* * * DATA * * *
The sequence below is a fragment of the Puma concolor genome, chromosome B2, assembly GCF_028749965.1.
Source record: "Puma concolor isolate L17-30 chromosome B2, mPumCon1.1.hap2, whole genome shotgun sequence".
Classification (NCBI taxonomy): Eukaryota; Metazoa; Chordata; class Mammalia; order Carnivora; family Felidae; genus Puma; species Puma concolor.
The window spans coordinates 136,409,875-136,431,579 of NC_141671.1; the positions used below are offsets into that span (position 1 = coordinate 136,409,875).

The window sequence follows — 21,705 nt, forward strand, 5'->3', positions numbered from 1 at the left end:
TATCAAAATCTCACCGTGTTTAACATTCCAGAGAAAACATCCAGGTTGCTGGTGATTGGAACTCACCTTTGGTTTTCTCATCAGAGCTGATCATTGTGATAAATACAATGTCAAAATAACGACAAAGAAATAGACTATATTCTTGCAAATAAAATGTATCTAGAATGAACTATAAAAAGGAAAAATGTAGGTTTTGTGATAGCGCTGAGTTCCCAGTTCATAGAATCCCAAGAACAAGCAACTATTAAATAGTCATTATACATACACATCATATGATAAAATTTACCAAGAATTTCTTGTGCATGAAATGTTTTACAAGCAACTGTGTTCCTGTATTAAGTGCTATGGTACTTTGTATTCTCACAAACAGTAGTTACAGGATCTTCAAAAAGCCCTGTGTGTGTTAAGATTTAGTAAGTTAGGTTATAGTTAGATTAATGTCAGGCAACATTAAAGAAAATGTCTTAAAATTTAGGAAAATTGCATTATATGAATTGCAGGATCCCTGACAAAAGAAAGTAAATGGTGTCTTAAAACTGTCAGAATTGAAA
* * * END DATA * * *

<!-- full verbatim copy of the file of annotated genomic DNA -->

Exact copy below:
The sequence below is a fragment of the Puma concolor genome, chromosome B2, assembly GCF_028749965.1.
Source record: "Puma concolor isolate L17-30 chromosome B2, mPumCon1.1.hap2, whole genome shotgun sequence".
Classification (NCBI taxonomy): Eukaryota; Metazoa; Chordata; class Mammalia; order Carnivora; family Felidae; genus Puma; species Puma concolor.
The window spans coordinates 136,409,875-136,431,579 of NC_141671.1; the positions used below are offsets into that span (position 1 = coordinate 136,409,875).

The window sequence follows — 21,705 nt, forward strand, 5'->3', positions numbered from 1 at the left end:
TATCAAAATCTCACCGTGTTTAACATTCCAGAGAAAACATCCAGGTTGCTGGTGATTGGAACTCACCTTTGGTTTTCTCATCAGAGCTGATCATTGTGATAAATACAATGTCAAAATAACGACAAAGAAATAGACTATATTCTTGCAAATAAAATGTATCTAGAATGAACTATAAAAAGGAAAAATGTAGGTTTTGTGATAGCGCTGAGTTCCCAGTTCATAGAATCCCAAGAACAAGCAACTATTAAATAGTCATTATACATACACATCATATGATAAAATTTACCAAGAATTTCTTGTGCATGAAATGTTTTACAAGCAACTGTGTTCCTGTATTAAGTGCTATGGTACTTTGTATTCTCACAAACAGTAGTTACAGGATCTTCAAAAAGCCCTGTGTGTGTTAAGATTTAGTAAGTTAGGTTATAGTTAGATTAATGTCAGGCAACATTAAAGAAAATGTCTTAAAATTTAGGAAAATTGCATTATATGAATTGCAGGATCCCTGACAAAAGAAAGTAAATGGTGTCTTAAAACTGTCAGAATTGAAA